This reference is for Processing 3.0+. If you have a previous version, use the reference included with your software in the Help menu. If you see any errors or have suggestions, please let us know. If you prefer a more technical reference, visit the Processing Core Javadoc and Libraries Javadoc.



import java.util.Map;

// Note the HashMap's "key" is a String and "value" is an Integer
HashMap<String,Integer> hm = new HashMap<String,Integer>();

// Putting key-value pairs in the HashMap
hm.put("Ava", 1);
hm.put("Cait", 35);
hm.put("Casey", 36);

// Using an enhanced loop to iterate over each entry
for (Map.Entry me : hm.entrySet()) {
  print(me.getKey() + " is ");

// We can also access values by their key
int val = hm.get("Casey");
println("Casey is " + val);

Description A HashMap stores a collection of objects, each referenced by a key. This is similar to an Array, only instead of accessing elements with a numeric index, a String is used. (If you are familiar with associative arrays from other languages, this is the same idea.) The above example covers basic use, but there's a more extensive example included with the Processing examples. In addition, for simple pairings of Strings and integers, Strings and floats, or Strings and Strings, you can now use the simpler IntDict, FloatDict, and StringDict classes.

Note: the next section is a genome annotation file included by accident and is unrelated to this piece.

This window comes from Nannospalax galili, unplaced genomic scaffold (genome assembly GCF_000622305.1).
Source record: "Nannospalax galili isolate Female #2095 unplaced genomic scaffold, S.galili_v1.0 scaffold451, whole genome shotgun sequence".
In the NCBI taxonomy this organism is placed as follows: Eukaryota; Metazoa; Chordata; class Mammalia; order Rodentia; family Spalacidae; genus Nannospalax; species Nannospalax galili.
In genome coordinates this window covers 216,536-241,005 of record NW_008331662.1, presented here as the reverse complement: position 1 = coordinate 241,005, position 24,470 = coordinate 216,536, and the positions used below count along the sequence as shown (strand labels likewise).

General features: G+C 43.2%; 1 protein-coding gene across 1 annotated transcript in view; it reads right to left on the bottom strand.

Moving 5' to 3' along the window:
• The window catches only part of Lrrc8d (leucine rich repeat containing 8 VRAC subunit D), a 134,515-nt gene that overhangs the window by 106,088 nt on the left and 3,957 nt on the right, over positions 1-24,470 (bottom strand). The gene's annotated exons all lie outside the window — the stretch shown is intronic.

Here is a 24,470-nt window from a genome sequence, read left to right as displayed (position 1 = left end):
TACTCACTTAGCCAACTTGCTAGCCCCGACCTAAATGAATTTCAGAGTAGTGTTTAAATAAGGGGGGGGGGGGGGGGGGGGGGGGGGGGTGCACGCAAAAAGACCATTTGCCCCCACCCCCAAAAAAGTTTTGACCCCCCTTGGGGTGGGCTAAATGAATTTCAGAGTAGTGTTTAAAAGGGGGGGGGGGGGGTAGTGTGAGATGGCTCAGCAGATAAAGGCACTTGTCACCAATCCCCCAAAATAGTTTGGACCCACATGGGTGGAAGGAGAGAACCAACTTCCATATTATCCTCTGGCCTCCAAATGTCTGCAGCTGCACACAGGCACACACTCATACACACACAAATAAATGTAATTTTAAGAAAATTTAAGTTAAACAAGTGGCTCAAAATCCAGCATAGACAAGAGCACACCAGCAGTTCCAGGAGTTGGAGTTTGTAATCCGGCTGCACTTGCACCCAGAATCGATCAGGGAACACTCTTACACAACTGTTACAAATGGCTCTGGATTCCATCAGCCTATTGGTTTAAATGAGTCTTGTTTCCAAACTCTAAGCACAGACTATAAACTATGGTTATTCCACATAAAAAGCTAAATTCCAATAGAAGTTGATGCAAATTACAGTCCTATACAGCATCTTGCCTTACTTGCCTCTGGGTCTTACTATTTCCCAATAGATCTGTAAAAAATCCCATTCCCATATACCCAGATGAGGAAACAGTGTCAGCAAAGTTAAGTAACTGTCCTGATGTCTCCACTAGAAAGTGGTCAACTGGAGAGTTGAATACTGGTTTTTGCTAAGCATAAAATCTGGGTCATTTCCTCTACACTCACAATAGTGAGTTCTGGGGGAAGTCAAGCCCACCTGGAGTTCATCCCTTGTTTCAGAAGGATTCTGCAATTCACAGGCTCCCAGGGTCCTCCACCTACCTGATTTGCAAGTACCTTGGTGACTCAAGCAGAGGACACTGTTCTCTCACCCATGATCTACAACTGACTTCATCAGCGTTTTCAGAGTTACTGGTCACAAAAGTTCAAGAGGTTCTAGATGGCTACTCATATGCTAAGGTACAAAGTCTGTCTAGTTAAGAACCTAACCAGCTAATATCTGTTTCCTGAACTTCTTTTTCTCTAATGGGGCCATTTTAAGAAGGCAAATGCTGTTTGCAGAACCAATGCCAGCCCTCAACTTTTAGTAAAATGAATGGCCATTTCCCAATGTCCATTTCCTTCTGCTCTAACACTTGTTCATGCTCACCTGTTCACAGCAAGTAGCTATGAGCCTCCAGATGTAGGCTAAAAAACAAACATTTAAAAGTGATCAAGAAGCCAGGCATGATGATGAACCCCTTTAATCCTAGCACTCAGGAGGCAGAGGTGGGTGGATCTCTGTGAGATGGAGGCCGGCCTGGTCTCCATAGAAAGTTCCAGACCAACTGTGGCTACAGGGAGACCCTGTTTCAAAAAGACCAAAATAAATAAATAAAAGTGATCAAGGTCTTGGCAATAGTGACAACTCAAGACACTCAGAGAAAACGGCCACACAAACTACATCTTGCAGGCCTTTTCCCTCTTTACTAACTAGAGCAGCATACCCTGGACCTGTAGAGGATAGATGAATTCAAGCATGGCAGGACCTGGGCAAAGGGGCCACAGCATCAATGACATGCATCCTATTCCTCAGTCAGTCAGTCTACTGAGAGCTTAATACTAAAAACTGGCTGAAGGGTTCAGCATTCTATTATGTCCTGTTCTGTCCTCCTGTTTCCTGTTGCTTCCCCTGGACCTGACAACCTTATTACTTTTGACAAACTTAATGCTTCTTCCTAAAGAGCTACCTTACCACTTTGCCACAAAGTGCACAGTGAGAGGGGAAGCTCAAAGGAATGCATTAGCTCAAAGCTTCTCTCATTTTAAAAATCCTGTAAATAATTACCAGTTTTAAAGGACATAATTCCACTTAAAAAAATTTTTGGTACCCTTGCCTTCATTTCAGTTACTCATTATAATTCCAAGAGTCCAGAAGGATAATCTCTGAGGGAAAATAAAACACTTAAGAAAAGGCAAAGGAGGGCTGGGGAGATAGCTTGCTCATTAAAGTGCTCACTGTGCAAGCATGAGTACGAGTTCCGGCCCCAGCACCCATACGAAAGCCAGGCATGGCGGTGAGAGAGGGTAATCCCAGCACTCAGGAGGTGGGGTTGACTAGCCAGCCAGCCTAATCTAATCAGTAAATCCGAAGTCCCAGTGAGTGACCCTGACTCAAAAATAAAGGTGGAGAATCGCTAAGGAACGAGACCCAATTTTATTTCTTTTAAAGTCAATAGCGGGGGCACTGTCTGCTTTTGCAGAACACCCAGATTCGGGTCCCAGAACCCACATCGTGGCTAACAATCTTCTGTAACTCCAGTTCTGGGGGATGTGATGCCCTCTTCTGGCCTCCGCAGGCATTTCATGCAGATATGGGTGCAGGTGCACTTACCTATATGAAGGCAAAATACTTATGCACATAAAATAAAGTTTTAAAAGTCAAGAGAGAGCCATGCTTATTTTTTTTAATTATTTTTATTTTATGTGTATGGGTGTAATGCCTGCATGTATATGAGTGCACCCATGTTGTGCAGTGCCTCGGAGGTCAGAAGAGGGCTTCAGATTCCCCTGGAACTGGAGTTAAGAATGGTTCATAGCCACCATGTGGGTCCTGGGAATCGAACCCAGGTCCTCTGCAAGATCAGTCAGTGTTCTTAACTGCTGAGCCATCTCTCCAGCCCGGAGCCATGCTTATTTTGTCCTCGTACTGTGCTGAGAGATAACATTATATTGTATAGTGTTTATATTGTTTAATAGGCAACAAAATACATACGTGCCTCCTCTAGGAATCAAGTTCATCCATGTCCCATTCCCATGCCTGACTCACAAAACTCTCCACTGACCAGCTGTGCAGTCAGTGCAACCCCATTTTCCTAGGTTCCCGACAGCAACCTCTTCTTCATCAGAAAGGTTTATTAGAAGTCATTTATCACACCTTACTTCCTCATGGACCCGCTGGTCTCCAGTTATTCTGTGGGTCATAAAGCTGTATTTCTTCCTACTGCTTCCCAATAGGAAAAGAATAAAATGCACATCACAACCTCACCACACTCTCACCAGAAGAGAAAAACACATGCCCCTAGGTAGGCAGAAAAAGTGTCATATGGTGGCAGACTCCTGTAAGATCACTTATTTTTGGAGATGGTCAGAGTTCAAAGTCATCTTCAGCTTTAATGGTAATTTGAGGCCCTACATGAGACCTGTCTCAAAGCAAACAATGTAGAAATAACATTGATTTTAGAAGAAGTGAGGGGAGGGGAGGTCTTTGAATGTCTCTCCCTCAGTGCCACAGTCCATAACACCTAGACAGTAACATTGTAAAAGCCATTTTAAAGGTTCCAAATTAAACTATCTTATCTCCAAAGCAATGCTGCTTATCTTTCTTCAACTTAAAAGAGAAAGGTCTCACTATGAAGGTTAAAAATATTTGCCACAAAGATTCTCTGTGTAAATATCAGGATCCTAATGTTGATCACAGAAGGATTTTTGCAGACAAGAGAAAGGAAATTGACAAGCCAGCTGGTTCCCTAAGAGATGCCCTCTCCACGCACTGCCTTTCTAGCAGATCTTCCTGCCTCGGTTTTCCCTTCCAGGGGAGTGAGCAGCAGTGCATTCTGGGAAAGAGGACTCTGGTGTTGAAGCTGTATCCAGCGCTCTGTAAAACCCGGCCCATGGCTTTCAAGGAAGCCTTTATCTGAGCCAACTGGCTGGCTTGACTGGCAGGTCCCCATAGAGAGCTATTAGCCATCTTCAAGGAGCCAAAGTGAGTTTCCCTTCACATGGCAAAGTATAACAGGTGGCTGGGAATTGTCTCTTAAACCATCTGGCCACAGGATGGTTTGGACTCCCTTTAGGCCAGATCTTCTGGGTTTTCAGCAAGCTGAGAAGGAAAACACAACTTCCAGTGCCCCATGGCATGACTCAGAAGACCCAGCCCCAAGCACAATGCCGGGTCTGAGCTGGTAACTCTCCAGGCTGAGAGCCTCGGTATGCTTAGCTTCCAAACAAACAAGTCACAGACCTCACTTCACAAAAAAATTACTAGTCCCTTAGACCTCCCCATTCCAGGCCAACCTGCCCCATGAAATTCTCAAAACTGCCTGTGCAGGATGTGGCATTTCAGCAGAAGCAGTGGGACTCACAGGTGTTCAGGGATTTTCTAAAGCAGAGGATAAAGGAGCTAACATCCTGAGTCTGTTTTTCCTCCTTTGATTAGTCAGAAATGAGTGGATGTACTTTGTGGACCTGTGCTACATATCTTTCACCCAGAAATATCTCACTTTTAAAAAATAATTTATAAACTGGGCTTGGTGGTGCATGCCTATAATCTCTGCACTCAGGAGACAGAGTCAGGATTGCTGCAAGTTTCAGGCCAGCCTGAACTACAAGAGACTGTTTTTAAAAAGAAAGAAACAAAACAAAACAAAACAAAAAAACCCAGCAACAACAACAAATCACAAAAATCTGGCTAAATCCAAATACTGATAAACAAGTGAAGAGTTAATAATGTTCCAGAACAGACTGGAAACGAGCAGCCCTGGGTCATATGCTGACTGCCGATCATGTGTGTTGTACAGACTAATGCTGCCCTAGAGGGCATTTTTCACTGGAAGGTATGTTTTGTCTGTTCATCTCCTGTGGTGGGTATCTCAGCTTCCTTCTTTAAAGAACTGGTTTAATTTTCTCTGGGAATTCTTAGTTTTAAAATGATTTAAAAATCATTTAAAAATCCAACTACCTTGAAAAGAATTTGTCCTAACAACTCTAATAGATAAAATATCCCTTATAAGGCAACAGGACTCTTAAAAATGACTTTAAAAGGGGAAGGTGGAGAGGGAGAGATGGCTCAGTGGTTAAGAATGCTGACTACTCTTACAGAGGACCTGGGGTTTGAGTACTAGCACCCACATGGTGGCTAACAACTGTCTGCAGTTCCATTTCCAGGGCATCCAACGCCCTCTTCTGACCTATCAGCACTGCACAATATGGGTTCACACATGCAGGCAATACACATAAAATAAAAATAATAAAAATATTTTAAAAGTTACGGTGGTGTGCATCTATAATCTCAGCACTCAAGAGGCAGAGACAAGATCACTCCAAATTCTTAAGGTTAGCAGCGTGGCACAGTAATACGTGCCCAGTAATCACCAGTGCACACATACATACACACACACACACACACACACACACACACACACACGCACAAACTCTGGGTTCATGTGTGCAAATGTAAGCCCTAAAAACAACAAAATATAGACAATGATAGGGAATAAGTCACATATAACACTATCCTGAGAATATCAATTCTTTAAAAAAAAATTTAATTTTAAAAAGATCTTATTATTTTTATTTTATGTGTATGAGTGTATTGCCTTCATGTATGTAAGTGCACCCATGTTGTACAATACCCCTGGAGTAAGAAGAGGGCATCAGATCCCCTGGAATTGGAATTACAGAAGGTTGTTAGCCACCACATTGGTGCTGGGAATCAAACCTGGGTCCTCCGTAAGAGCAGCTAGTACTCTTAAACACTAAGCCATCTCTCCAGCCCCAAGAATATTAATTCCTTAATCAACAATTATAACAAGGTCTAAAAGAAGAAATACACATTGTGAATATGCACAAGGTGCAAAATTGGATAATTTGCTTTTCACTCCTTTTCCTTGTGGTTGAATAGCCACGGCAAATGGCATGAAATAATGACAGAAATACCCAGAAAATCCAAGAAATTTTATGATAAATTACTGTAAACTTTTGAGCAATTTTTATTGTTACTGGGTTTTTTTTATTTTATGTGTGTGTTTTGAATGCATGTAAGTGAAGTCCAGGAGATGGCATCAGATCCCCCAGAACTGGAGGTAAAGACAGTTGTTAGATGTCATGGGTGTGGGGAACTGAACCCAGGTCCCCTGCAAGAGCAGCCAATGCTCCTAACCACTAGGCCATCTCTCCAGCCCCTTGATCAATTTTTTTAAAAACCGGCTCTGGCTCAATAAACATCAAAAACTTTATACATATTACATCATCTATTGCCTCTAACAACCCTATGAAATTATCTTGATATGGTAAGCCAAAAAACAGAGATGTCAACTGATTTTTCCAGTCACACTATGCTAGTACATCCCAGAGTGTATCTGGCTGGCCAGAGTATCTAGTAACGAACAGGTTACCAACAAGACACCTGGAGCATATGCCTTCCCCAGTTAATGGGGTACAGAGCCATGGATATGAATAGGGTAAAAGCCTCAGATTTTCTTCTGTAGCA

For a list of the numerous HashMap features, please read the Java reference description.
HashMap<Key, Value>()
HashMap<Key, Value>(initialCapacity)
HashMap<Key, Value>(initialCapacity, loadFactor)
HashMap<Key, Value>(m)
Key Class Name: the data type for the HashMap's keys
Value Class Name: the data type for the HashMap's values
initialCapacity int: defines the initial capacity of the map; the default is 16
loadFactor float: the load factor for the map; the default is 0.75
m Map: gives the new HashMap the same mappings as this Map
Updated on January 1, 2021 03:38:12am EST